The bottle in hand for today’s review is a rather surprising ‘seasonal’ release from The GlenDronach distillery.  GlenDronach Peated Port Wood is a rare example of Highland Single Malt Scotch Whisky, made in the ‘old style’, from malted barley dried with Highland peat.

According to the distillery; GlenDronach Peated Port Wood is inspired by the historical import of casked port into Scotland during the nineteenth century.  The GlenDronach whisky maker hand-selected and expertly combined port pipes from the Douro Valley in Portugal and the peated spirit has undergone a final maturation in these port pipes.

Rachel Barrie, The GlenDronach Whisky Maker, commented:

“The GlenDronach Peated Port Wood may be considered a surprising expression from this distillery but in keeping with historical styles. Peat imbues the spirit with regional notes of wood smoke and smouldering charcoal, layered over The GlenDronach’s archetypal fruitiness.

On the nose you can enjoy wild strawberries dusted with cinnamon sugar and crisp, tart cranberry juice, ooded with waves of Highland smoke, sweetening to a red berry compote, with rich, stewed barley and lingering, smouldering charcoal on the palate.”

The GlenDronach Peated Port Wood is a NAS (Non-Age Statement) product that comes at 46% ABV. It is non-chill filtered and available in its natural colour. Available on The Whisky Exchange website.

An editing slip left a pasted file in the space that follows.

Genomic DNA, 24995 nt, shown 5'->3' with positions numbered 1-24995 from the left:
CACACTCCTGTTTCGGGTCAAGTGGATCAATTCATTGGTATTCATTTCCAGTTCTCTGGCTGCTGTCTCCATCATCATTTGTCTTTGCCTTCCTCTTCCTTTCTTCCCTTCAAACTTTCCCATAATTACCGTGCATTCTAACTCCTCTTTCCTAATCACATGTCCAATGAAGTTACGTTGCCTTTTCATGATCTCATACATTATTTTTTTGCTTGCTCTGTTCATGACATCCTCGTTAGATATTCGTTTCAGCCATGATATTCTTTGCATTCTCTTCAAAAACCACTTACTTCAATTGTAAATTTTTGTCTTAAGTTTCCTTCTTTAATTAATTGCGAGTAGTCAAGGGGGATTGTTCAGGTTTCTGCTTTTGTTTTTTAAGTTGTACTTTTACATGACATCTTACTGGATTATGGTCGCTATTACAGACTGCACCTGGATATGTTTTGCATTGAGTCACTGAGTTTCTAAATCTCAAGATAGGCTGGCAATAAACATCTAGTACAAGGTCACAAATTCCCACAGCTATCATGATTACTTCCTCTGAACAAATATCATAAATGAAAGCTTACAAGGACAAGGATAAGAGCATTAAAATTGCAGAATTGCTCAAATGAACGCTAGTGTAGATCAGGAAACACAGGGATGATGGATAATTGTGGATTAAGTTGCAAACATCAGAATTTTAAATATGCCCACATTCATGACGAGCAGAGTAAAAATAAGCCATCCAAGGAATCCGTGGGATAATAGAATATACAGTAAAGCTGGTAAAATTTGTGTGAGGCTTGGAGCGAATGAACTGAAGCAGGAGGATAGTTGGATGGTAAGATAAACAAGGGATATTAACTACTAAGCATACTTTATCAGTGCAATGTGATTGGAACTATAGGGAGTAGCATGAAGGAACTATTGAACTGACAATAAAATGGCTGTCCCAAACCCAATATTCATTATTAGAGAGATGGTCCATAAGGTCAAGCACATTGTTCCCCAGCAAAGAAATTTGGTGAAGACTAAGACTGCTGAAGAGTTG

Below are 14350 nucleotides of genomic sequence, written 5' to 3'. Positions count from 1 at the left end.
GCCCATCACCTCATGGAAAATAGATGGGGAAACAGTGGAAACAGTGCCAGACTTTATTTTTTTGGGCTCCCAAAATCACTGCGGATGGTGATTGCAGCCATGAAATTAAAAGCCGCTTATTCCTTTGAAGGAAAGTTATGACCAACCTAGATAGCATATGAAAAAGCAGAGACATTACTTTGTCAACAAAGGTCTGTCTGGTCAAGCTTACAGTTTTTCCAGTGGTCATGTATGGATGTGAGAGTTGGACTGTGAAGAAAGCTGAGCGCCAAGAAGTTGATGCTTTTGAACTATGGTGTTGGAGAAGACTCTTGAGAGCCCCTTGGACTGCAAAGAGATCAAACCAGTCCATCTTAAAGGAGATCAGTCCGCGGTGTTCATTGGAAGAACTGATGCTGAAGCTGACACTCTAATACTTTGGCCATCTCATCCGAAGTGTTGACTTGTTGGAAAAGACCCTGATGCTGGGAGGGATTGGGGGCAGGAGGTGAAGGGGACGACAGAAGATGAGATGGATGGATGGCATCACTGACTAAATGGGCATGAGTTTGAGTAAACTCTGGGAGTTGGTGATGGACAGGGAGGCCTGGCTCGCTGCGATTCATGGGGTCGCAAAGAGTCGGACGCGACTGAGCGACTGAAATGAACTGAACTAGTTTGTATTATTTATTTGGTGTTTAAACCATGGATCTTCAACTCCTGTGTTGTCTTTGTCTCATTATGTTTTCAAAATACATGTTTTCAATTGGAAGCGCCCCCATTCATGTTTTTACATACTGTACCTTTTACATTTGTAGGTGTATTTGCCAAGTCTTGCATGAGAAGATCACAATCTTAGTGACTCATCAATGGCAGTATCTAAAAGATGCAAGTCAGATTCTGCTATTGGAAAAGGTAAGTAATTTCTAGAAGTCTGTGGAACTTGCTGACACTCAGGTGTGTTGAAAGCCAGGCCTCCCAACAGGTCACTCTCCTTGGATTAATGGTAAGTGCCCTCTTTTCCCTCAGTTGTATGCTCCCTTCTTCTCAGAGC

The GlenDronach Peated Port Wood Whisky Tasting Notes

Color: Amber colour with pinkish highlights.

Nose: Soft, fruity sweetness veiled with subtle smoke. Ripe berries and plums drizzled with a light, brown sugar/caramel syrup. Vanilla along with some wood spices. Smoke is more floral than woody, like a bonfire in a meadow. Some fresh, tangy notes, a touch of orange oil, in the background.

Palate: Oily and thick, almost like a syrup. Short sweet start with berries, plums, and peaches, interrupted by peppery spiciness and wood smoke. Over the time the smoke itself transforms into a somewhat lighter and sweeter version whereas the subdued fruit sweetness reappear. Bitter notes of dark chocolate and dry, charred oak come out near the end.

Finish: Medium finish. Spice and smoke leave behind a dry and bitter aftertaste.

In my opinion, Highland peat has a smoother and sweeter influence than its Islay cousin. This makes it works better with sweeter finishes like sherry and port. What I think about The GlenDronach Peated Port Wood is that; it will be the victim of prejudice as most GlenDronach fans will approach it, expecting the usual Sherry-bomb style and will somehow be disappointed.  Did I enjoy this dram? Absolutely. It is a good ‘sweet peat’ alternative. Will the GlenDronach fans love it? I doubt it.